Courtney Walsh played international cricket for more than a decade and a half in the fairest manner possible. He stayed injury-free during the course of his 132-Test career in which he took 519 wickets, fifth in the all-time record.
On a week's visit to India to spot raw fast bowling talent and to mentor them in a 'Superpacer' scheme organised by a media house, Walsh is aiming to identify fast bowlers who can stay free of injuries and also lengthen their career.
“We don't want fast bowlers to come and disappear after one or two series. The reason for frequent breakdowns is that they burst into the scene, get a game or two and increase their pace and in the process get injured,” Walsh said at an interaction with the media here on Thursday.
Walsh, the chief mentor of the scheme, will hone skills of young bowlers in the age group of 15-22 years and help them improve their pace while also staying fit.
Fitness was the key to Walsh's success in international cricket that spanned 17 years. “My fitness levels were pretty good. It was not a lot of gym. I did a lot of swimming and running and got my legs strong,” the 51-year-old said. “Preparation is the key. You have to be prepared for the longevity in the game. I set my goals in that I should be able to bowl 20 overs in a day in Test cricket by preparing myself, training hard my mind, body, soul to do the job. I wanted to train for every game and not choose my matches.”
Walsh said that India and West Indies were on the same platform as far as fast bowlers and injuries were concerned. “A couple of years ago, you had some young fast bowlers that burst on the scene and within a year after that, the injuries started creeping in. (Umesh) Yadav and all the guys whom I saw and looked promising after a Test series or two started to get injured. That is where we have to maintain or manage that these guys get fit and strong so that they can go through the rigours of international cricket.
“Rigours of cricket is not just Test cricket but also ODIs, T20s and first-class cricket. I judge a fast bowler not by his first spell but by his second and third spells when he needs to be at his best and if he can maintain the same level of accuracy and speed as in the first. The second and third spells will show if he is fit and strong enough.”
Walsh, who took 519 Test wickets and formed a formidable partnership with Curtly Ambrose, said that the current pace bowlers “are not fully prepared for the work load. There is a lot of cricket being played and as a fast bowler you have to work twice as hard as the batsmen.”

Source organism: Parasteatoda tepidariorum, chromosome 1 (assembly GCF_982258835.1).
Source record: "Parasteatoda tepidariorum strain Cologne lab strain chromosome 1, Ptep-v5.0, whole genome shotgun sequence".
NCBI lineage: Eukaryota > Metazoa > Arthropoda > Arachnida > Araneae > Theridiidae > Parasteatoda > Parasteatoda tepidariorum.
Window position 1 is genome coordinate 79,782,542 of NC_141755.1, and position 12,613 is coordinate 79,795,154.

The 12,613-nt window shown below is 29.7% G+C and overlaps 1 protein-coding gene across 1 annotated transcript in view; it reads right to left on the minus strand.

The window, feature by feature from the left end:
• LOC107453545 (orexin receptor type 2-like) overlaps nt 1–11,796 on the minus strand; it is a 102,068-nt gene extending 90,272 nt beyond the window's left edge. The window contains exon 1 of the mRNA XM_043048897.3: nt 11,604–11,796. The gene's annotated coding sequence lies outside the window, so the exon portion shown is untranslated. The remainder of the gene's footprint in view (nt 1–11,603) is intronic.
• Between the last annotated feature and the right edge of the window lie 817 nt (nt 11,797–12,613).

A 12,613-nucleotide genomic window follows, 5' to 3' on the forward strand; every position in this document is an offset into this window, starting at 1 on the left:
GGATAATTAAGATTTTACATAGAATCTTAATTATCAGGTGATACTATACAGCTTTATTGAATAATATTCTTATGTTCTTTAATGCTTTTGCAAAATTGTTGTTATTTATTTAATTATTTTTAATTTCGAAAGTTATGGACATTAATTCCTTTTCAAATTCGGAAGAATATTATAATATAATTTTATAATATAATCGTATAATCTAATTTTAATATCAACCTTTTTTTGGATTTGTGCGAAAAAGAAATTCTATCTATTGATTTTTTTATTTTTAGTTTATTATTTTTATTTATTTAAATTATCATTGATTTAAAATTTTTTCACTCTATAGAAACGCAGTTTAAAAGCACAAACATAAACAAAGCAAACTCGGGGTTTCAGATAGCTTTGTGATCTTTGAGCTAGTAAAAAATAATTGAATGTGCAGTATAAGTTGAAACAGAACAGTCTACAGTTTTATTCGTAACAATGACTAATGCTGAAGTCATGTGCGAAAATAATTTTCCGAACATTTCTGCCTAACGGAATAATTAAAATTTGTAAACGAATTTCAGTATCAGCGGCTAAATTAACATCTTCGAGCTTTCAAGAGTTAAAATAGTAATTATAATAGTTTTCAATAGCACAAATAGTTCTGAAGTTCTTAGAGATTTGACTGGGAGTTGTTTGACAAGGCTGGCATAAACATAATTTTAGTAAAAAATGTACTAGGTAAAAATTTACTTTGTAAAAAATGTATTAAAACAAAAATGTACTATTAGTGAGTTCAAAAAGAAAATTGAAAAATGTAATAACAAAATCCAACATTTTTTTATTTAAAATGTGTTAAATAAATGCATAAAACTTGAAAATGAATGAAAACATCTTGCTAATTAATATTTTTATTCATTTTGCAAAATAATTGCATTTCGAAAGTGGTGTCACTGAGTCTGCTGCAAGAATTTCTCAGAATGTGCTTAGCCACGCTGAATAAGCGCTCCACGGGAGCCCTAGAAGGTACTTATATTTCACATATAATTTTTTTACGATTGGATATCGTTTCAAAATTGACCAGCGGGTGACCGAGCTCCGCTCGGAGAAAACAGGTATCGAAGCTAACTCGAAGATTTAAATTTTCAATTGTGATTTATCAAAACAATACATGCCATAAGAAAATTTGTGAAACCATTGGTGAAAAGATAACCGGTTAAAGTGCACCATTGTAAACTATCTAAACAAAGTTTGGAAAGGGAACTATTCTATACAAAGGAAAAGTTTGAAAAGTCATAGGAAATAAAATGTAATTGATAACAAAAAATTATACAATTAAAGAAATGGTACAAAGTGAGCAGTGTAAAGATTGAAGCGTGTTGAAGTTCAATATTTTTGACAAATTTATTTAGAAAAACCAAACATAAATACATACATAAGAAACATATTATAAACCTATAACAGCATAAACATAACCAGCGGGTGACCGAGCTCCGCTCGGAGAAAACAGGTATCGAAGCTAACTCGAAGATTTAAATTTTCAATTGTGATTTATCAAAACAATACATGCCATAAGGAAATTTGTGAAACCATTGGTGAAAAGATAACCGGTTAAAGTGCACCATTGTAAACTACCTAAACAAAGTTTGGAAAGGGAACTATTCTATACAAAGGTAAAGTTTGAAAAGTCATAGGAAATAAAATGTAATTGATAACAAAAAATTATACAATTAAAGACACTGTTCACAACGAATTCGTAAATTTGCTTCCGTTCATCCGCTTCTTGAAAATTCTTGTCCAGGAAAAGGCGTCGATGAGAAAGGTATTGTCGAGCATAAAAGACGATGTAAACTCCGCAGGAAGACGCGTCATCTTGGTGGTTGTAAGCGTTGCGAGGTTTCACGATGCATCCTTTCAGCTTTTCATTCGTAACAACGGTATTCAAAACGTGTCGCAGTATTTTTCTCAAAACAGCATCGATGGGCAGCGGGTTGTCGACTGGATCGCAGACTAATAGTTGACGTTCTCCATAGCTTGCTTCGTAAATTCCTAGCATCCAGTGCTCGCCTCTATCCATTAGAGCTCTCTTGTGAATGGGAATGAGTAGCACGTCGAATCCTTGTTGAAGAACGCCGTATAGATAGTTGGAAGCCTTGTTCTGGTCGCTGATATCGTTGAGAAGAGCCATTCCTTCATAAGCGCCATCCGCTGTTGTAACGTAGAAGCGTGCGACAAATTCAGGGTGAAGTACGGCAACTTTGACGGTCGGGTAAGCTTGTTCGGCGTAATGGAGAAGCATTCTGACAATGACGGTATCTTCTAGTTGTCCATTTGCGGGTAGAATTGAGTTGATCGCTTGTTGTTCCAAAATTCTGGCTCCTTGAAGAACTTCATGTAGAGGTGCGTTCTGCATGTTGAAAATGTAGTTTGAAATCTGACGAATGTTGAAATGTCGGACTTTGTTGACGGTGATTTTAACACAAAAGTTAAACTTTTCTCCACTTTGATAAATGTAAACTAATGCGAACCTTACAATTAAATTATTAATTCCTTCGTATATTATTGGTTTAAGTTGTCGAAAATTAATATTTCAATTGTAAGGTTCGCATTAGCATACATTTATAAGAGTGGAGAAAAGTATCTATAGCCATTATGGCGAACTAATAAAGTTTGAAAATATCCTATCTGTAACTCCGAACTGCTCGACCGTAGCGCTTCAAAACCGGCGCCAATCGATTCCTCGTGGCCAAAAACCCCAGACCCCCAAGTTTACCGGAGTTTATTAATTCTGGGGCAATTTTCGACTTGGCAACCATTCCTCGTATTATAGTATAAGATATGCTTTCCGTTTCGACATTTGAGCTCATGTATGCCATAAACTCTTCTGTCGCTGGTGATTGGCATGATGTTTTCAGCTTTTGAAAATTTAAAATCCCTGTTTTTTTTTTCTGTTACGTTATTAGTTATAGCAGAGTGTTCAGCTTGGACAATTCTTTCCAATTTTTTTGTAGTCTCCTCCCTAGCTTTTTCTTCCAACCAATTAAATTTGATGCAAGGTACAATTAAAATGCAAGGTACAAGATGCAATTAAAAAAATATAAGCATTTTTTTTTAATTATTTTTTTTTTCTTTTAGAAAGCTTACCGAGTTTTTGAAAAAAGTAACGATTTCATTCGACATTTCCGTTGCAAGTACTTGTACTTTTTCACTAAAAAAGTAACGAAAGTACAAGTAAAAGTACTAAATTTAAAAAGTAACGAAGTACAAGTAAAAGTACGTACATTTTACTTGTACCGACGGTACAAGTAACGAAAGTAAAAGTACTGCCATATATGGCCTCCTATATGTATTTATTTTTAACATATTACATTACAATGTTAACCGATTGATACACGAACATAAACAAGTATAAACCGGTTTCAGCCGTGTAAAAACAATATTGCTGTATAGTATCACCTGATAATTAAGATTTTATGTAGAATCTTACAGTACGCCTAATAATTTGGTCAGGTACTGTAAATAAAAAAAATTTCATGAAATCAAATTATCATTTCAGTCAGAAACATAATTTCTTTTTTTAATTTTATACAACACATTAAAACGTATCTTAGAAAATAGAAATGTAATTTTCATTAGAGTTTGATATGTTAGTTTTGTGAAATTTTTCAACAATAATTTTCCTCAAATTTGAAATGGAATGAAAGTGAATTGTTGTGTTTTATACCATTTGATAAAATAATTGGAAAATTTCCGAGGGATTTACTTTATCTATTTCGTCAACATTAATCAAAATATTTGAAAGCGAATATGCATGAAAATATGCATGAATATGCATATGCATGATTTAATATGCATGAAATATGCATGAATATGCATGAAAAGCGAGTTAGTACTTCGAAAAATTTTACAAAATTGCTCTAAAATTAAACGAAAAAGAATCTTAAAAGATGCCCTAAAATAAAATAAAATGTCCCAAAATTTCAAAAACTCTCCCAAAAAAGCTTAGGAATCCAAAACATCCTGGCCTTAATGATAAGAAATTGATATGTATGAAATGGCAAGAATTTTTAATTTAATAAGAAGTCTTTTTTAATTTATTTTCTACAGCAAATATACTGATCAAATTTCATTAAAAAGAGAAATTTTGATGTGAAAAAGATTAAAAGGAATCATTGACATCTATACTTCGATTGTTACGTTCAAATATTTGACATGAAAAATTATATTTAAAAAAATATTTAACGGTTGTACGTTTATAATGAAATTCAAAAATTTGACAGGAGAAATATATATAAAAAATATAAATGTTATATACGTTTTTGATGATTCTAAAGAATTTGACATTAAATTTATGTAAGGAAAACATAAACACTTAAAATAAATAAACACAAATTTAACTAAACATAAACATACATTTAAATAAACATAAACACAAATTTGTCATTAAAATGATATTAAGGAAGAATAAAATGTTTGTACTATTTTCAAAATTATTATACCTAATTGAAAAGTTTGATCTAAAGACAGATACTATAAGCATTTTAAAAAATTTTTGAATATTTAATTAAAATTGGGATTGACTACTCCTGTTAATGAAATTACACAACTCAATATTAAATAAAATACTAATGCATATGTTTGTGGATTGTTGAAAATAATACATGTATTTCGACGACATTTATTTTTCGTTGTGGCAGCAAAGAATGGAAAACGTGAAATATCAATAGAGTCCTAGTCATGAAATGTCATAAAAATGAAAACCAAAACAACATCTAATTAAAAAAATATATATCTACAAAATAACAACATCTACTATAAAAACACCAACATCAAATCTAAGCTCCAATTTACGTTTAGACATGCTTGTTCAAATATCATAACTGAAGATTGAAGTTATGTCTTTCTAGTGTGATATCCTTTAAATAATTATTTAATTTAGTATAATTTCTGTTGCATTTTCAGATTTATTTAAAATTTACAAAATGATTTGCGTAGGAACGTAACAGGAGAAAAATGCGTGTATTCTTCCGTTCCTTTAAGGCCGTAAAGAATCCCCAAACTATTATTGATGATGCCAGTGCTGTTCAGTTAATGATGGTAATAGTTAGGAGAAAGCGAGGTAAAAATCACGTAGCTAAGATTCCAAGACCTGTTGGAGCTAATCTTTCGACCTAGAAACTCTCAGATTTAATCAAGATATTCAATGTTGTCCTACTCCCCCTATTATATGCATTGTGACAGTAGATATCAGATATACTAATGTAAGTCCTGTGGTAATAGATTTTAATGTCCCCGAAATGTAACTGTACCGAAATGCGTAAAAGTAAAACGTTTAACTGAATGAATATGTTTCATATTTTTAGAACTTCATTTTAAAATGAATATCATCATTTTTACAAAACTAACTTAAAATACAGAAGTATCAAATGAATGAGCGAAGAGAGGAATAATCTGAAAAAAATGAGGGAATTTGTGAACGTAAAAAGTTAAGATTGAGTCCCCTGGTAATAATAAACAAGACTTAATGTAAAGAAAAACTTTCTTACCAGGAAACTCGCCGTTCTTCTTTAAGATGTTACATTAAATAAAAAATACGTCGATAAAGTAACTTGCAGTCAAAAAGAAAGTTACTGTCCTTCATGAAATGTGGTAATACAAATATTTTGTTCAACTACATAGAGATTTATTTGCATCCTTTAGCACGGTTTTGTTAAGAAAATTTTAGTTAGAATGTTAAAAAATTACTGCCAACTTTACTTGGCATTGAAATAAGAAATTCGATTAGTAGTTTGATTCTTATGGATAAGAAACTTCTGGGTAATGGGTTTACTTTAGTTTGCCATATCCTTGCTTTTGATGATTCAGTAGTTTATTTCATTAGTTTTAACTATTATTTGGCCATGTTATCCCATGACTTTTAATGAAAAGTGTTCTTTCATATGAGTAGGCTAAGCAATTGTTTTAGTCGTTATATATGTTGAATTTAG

Walsh, who also played in 205 ODIs and took 227 sticks, said that the pitches across the world has flattened “and hence the fast bowlers have to work hard. As everything is in favour of the batsmen.”
He wanted cricket to be a level-playing field. “I have always believed in a fierce contest between bat and ball. An ideal Test match is when on the first day there is some moisture and the fast bowlers have the advantage, on the second day the seamers come to the picture and on the subsequent days, it starts turning. Everybody gets into the picture. That's when all the characters are tested. At the moment, tracks are in favour of the batsmen,” said Walsh.
The frequent injuries to fast bowlers in the West Indies and the focus on spinners have made one imagine that the fast bowlers are on the decline and more spinners are on the rise. Walsh did not agree. “West Indies have always had good spinners. Since the West Indies produced great fast bowlers, the attention on spinners was less. Now, with the injuries to fast bowlers and the emergence of spinners like Sunil Narine and Shane Shillingford, on whom there is a lot of attention following their success, it makes one feel that West Indies are producing more spinners now. It is not bad to have spinners.”
Asked why West Indies stopped producing pace batteries, the last crop of such fearsome speedsters being in the Walsh-Ambrose-Ian Bishop era, the Jamaican said: “The main problem is keeping them on the park. West Indies have produced fast bowlers. Tino Best, Fidel Edwards, Reon King, Anderson Cummins, Shanon Gabriel, Ravi Rampaul... I can give you a long list of such names. But everyone is injured. They play five or six Tests and get injured. When they get injured, the competitiveness goes down a bit. They are not as sharp as they should be.